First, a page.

Improving Stock Assessments for Rockfishes Using Habitat-referenced Acoustic Surveys in the Gulf of Alaska

Principal Investigator: Chris Wilson
Co-Principal Investigators: Darin Jones, Chris Rooper, Paul Spencer, Dana Hanselman, John Heifetz
External Collaborators: Tom Weber (CCOM, University of New Hampshire)

Groundfish stock assessments in the Gulf of Alaska (GOA) rely on a time series of estimated biomass from biennial bottom trawl (BT) surveys. These BT surveys use stratified random designs where densities of fish from survey tows are expanded across stratum areas to compute biomasses (and variances). The expansion of fish densities estimated from trawlable areas to untrawlable areas potentially results in both bias and imprecision in BT survey abundance estimates for two reasons: Fish density differences likely exist for these two habitat types and the area of the two habitat types within each stratum are poorly known. Thus, to accurately assess groundfish populations, reliable estimates are needed of both the extent of untrawlable substrate to better define survey strata, as well as the fish densities in both the trawlable and untrawlable habitats.

We will use acoustic and optic tools in this project to: 1) map a subsample of areas historically designated as trawlable and untrawlable by the BT survey to re-evaluate the trawlability designation based on newly developed acoustic backscatter metrics, and 2) compare the species and abundance of rockfishes within these trawlable and untrawlable areas (Figs 1-2). An innovative acoustic-camera (AC) survey method will be used to provide abundance estimates for the dominant rockfish species in the trawlable and untrawlable habitats. Multibeam data will be collected to more precisely characterize the trawlability of the seafloor using various backscatter metrics. The AC survey data and multibeam data will be collected in subsamples of both habitats throughout much of the GOA as an ancillary project during the summer 2015 GOA-wide biennial AFSC acoustic-trawl pollock survey aboard the NOAA ship Oscar Dyson.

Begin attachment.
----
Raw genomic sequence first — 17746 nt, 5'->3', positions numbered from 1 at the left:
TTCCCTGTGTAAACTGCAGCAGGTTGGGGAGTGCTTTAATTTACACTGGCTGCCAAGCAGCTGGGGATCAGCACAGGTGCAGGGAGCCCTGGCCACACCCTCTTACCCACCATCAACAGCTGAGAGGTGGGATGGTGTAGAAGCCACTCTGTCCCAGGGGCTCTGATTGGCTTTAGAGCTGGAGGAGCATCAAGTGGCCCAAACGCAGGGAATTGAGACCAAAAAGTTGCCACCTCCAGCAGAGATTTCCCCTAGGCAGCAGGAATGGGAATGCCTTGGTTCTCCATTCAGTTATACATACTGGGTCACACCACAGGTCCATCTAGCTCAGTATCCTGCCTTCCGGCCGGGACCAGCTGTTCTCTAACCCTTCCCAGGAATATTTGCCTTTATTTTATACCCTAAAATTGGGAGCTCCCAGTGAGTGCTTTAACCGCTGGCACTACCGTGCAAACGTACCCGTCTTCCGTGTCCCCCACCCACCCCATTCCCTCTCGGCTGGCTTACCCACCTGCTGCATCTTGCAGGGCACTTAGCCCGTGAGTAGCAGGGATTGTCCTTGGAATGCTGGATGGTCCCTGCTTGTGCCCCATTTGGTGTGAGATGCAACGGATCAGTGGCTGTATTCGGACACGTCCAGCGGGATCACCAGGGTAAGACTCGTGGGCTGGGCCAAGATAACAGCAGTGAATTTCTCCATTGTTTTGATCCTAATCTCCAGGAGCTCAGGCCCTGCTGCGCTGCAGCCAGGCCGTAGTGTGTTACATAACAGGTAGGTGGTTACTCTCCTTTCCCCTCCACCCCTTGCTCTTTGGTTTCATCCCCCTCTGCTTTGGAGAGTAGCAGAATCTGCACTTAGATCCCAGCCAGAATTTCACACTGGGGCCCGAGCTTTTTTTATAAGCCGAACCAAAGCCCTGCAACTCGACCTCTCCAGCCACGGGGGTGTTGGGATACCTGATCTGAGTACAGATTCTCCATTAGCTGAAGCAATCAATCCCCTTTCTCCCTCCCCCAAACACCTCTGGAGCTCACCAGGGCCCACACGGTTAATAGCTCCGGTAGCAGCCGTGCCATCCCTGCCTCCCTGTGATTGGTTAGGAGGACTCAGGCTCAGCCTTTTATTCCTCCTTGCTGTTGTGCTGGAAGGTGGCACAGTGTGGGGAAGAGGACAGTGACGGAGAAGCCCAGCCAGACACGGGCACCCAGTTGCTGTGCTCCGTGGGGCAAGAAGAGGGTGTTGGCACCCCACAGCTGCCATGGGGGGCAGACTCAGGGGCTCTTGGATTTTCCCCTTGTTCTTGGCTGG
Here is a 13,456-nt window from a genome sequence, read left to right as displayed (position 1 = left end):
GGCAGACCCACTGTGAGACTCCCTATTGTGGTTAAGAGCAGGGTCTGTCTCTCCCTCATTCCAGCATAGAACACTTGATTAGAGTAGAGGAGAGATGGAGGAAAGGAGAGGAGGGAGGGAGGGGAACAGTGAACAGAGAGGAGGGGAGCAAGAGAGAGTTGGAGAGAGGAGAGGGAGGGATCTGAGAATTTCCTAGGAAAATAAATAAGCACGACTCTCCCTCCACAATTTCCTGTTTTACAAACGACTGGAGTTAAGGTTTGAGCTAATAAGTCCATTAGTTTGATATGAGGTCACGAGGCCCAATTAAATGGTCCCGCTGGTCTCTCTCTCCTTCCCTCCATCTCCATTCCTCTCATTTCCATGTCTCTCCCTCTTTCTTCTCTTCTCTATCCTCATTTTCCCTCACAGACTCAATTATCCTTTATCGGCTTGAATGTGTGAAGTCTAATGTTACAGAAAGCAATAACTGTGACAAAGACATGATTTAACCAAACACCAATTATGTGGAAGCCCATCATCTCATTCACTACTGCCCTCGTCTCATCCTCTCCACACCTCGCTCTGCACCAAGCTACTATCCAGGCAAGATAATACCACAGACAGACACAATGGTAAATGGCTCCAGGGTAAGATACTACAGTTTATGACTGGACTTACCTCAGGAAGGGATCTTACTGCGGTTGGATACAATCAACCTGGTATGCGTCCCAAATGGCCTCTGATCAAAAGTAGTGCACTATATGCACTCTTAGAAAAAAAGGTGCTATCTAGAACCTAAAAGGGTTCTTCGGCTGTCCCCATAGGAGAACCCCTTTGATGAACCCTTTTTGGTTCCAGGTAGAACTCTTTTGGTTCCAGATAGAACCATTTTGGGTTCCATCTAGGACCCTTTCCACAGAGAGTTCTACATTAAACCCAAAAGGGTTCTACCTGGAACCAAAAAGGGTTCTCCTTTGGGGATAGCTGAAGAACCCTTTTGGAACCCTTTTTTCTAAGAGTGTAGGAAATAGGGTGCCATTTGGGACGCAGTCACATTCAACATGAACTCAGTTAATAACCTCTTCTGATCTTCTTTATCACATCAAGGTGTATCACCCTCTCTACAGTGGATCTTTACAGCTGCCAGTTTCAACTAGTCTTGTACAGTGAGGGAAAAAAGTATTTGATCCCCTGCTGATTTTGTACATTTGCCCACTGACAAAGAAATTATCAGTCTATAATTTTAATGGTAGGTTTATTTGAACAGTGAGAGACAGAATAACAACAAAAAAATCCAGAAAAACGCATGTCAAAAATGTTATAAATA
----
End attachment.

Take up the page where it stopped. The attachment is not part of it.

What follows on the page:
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Figure 1. Historically classified trawlable (green) and untrawlable (red) bottom trawl (BT) survey grid-cells for a portion of the Gulf of Alaska (GOA) BT survey near Kodiak Island. Lower inset represents proposed mini acoustic-camera survey sampling design of three acoustic transects (black lines) and three arbitrary locations for stereo camera deployments (red Xs) in a single grid-cell. Upper insets are representative images of rockfishes and untrawlable habitat from the 2013 pilot study conducted during the GOA acoustic-trawl survey.  We anticipate that the multibeam data also collected during these mini surveys will more precisely estimate seafloor trawlability compared to historical classifications.



Figure 2. Preliminary results of average acoustic backscatter (sA – at 38-kHz, m2/nmi2) attributed to rockfishes (other than midwater Pacific Ocean perch) based on 16 trawlable and 16 untrawlable grid-cell mini-surveys from a 2013 pilot study suggest higher rockfish densities  in untrawlable sites.


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InPort ID#




Alaska Fisheries Science Center (AFSC)


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